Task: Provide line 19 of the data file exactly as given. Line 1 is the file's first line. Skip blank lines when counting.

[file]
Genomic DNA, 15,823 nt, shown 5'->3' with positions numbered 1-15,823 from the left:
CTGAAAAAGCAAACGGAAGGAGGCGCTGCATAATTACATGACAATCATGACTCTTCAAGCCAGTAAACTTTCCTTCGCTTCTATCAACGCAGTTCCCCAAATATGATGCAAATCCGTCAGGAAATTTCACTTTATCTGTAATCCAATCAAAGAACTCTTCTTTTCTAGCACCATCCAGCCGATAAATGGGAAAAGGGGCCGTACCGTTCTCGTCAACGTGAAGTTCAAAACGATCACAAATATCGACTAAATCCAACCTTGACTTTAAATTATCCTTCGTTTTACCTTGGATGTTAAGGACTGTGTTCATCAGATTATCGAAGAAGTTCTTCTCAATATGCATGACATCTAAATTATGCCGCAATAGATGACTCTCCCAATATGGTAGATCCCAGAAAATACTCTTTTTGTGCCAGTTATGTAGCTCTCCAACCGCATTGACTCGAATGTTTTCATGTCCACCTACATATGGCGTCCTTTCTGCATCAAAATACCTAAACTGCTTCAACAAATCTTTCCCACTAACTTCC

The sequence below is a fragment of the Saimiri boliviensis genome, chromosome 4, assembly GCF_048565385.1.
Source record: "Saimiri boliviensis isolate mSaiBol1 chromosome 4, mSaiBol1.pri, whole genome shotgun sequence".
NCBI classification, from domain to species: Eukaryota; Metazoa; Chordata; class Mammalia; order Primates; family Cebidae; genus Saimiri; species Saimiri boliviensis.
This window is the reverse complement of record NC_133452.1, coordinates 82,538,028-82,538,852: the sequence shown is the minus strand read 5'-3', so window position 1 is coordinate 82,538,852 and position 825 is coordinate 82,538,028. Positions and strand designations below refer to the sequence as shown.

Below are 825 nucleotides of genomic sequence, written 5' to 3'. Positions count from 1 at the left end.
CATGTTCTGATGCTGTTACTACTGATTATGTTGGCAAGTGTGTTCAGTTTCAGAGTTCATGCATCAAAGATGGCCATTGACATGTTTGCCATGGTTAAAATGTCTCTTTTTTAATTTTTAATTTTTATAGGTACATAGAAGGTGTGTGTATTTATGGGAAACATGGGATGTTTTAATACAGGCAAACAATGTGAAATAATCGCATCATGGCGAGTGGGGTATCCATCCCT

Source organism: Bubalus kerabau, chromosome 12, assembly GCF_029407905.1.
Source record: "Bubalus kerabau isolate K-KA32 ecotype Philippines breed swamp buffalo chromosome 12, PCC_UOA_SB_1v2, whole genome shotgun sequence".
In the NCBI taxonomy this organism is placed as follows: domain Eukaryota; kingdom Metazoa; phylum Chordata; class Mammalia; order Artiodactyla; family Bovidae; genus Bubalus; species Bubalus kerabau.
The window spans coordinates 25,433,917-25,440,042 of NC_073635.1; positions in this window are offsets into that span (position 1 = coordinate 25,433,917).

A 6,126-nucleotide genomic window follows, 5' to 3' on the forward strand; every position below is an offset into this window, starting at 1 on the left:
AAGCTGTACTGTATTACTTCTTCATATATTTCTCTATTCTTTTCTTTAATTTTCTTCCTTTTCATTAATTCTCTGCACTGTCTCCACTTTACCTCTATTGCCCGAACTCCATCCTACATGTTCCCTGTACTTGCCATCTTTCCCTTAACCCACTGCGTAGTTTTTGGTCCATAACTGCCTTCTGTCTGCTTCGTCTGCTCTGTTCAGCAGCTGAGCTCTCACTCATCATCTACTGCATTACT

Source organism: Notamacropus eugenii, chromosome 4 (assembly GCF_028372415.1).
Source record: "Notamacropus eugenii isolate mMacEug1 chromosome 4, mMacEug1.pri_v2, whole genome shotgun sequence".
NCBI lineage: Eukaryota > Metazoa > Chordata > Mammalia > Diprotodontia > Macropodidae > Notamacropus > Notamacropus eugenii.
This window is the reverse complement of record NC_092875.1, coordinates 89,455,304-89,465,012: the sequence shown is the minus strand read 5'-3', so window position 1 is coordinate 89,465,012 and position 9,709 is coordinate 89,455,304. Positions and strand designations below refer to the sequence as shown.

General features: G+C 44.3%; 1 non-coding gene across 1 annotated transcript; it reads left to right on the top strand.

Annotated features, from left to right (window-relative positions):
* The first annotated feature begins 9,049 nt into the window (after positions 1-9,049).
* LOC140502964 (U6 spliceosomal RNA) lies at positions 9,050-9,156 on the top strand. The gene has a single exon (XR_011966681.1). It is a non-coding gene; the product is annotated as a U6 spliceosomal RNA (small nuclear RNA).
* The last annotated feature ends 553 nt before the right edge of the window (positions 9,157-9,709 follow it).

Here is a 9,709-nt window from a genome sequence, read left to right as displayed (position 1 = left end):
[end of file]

General features: G+C 44.3%; 1 non-coding gene across 1 annotated transcript; it reads left to right on the top strand.